Pilot Testifies of Reputed Drug Lord's Plan to Form Own Country
Dec. 08, 1987
JACKSONVILLE, Fla. (AP) _ Reputed Colombian drug lord Carlos Lehder Rivas wanted to use narcotics profits to set up his own country, and once gave a president of his South American homeland a bulletproof limousine, a witness says.
Lehder also told of making payoffs to Colombian senators, other public officials and police, John Finley Robinson testified in Lehder's federal drug smuggling trial Monday.
Robinson was scheduled to resume testifying today.
Lehder, accused of leading the powerful Medellin cocaine cartel, is charged with smuggling 3.3 tons of the drug from Colombia into airports in Florida and Georgia from 1978 to 1980.
Robinson, a pilot, said Lehder paid him $80,000 a shipment to fly cocaine into this country.
He said he established a Bahamanian bank account for his payments, and later set up a Swiss corporation and bank account to launder drug money for Lehder.
''He said he wanted his own country, his own air force, his own police, everything,'' Robinson said.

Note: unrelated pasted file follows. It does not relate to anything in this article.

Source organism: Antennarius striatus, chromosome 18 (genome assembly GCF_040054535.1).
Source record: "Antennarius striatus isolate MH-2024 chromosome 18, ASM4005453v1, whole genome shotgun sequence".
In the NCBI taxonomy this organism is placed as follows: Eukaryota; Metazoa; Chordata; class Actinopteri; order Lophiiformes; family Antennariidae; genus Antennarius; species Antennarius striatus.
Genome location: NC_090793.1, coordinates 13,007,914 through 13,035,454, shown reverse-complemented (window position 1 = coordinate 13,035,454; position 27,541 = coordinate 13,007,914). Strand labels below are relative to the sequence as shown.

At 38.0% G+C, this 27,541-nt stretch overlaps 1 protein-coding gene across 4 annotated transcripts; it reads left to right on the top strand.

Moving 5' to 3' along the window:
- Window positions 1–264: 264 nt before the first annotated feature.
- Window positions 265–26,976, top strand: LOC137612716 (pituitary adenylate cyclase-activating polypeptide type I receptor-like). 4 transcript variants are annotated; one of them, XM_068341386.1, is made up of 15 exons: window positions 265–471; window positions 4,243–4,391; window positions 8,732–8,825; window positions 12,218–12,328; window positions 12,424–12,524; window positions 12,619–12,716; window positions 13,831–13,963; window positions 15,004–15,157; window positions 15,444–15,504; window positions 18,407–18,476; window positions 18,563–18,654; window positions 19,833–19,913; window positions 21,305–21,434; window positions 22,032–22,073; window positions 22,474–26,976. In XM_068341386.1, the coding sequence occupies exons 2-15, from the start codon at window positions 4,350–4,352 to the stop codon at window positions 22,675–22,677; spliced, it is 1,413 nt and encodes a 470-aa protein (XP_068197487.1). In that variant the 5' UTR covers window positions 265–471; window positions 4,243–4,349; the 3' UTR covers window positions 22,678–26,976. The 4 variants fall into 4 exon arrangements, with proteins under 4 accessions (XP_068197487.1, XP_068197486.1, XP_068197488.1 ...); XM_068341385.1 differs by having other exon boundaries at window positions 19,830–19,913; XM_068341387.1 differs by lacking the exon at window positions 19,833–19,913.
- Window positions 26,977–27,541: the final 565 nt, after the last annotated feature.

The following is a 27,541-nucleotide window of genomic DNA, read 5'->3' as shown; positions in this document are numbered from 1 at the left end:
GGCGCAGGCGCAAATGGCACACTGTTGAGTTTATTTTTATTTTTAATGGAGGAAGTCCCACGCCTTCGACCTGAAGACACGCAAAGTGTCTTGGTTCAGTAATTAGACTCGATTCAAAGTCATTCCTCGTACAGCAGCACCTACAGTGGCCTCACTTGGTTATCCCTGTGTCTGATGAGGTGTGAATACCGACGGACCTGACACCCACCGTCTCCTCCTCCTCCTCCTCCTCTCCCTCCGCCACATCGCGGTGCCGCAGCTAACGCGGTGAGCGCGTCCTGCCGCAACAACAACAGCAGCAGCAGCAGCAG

Robinson testified that Lehder, who served two years in federal prison for marijuana smuggling, hated American police and ''said if they got in his way he would kill them.''
He described how Lehder once bribed a military commander with $35,000.
''He told me that he gave a bulletproof limousine to the president of Colombia,'' Robinson said.
The witness did not say which Colombian president was involved or identify any of the officials he said Lehder had bribed.
Robinson pleaded guilty in Los Angeles last week to one count of conspiracy to import cocaine, and admitted Monday that his testimony for the prosecution would be taken into consideration at his sentencing.
He said he made his first flight to Colombia in November 1977, flew back with Lehder and three suitcases full of cocaine to Fort Pierce, then to an airstrip near Lake Okeechobee.
''He said he always traveled with his children,'' said Robinson. Lehder referred to bags of cocaine as ''my children,'' another witness said earlier.
Robinson identified both Lehder, 38, and co-defendant Jack Carlton Reed, 56, of San Pedro, Calif., and described how he recruited Reed as a pilot for Lehder. When he was recruited, Reed was a dishwasher at a Utah ski resort, Robinson said.
''I trusted him and knew he was a good pilot,'' said Robinson.
Reed and Robinson bought a $125,000 plane with money supplied by Lehder, Robinson said.
He also said Lehder paid him $5,000 for a semi-automatic pistol with a foot-long silencer.
Lehder is charged in a 1981 indictment alleging conspiracy, importation of cocaine and operating a continuing criminal enterprise. Reed is charged with conspiracy.
Lehder is accused in a separate Miami indictment of being one of the leaders of the Medellin Cartel, said to be responsible for 80 percent of the cocaine smuggled into the United States.